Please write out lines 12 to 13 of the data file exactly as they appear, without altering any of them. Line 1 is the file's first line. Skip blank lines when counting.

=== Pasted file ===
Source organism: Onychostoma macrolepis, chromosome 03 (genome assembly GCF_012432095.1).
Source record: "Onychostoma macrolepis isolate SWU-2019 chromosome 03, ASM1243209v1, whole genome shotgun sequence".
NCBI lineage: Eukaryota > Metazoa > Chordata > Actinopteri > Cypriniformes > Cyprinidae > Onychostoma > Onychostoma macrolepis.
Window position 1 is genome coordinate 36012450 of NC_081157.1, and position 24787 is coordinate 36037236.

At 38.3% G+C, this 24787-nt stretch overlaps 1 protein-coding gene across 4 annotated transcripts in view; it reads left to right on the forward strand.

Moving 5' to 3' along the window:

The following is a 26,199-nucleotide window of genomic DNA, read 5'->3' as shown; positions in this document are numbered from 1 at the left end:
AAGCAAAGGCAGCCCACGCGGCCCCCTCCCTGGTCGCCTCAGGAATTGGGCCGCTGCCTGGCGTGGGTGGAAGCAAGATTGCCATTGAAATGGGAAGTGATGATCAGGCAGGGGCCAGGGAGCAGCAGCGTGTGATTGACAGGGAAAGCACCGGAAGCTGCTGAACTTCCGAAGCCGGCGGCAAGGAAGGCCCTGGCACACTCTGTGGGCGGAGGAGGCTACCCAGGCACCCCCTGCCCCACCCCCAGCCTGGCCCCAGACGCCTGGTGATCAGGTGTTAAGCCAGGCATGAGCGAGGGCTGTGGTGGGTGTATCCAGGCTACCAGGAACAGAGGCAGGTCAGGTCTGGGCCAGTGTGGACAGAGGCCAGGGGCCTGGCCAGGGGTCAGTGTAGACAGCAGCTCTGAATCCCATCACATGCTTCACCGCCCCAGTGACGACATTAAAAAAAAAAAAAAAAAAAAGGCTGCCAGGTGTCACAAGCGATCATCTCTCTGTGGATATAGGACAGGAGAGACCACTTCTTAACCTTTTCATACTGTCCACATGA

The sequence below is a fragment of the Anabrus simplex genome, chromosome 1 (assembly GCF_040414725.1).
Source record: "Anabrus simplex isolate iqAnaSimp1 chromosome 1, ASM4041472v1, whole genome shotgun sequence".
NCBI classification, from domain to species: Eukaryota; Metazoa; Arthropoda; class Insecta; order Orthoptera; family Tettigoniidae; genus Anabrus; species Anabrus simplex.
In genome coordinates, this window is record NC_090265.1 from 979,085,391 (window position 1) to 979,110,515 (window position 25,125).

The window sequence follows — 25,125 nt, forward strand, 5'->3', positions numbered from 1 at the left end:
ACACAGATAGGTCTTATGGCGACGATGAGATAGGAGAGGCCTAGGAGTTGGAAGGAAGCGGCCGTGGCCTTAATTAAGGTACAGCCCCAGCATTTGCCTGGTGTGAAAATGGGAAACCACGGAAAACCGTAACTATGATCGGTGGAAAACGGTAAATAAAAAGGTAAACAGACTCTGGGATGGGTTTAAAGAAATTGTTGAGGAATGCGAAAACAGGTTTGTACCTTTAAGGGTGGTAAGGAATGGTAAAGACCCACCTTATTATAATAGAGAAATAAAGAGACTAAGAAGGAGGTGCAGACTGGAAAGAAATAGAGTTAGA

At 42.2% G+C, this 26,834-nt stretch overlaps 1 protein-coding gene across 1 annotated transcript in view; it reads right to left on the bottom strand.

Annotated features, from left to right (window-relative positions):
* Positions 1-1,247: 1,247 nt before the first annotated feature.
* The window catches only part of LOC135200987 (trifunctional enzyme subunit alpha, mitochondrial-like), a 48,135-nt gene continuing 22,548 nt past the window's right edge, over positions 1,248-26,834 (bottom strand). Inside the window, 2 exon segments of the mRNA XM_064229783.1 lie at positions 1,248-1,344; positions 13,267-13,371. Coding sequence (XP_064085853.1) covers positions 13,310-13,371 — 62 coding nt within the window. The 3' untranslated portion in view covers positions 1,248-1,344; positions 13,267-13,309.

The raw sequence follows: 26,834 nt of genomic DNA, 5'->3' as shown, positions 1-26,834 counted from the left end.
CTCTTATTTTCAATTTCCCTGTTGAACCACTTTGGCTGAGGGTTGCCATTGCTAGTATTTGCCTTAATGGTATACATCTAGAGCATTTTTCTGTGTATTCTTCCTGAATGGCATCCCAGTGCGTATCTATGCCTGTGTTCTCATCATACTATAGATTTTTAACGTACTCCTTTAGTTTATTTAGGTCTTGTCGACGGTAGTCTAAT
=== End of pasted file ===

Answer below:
In genome coordinates, this window is record NC_090265.1 from 979,085,391 (window position 1) to 979,110,515 (window position 25,125).

The window sequence follows — 25,125 nt, forward strand, 5'->3', positions numbered from 1 at the left end: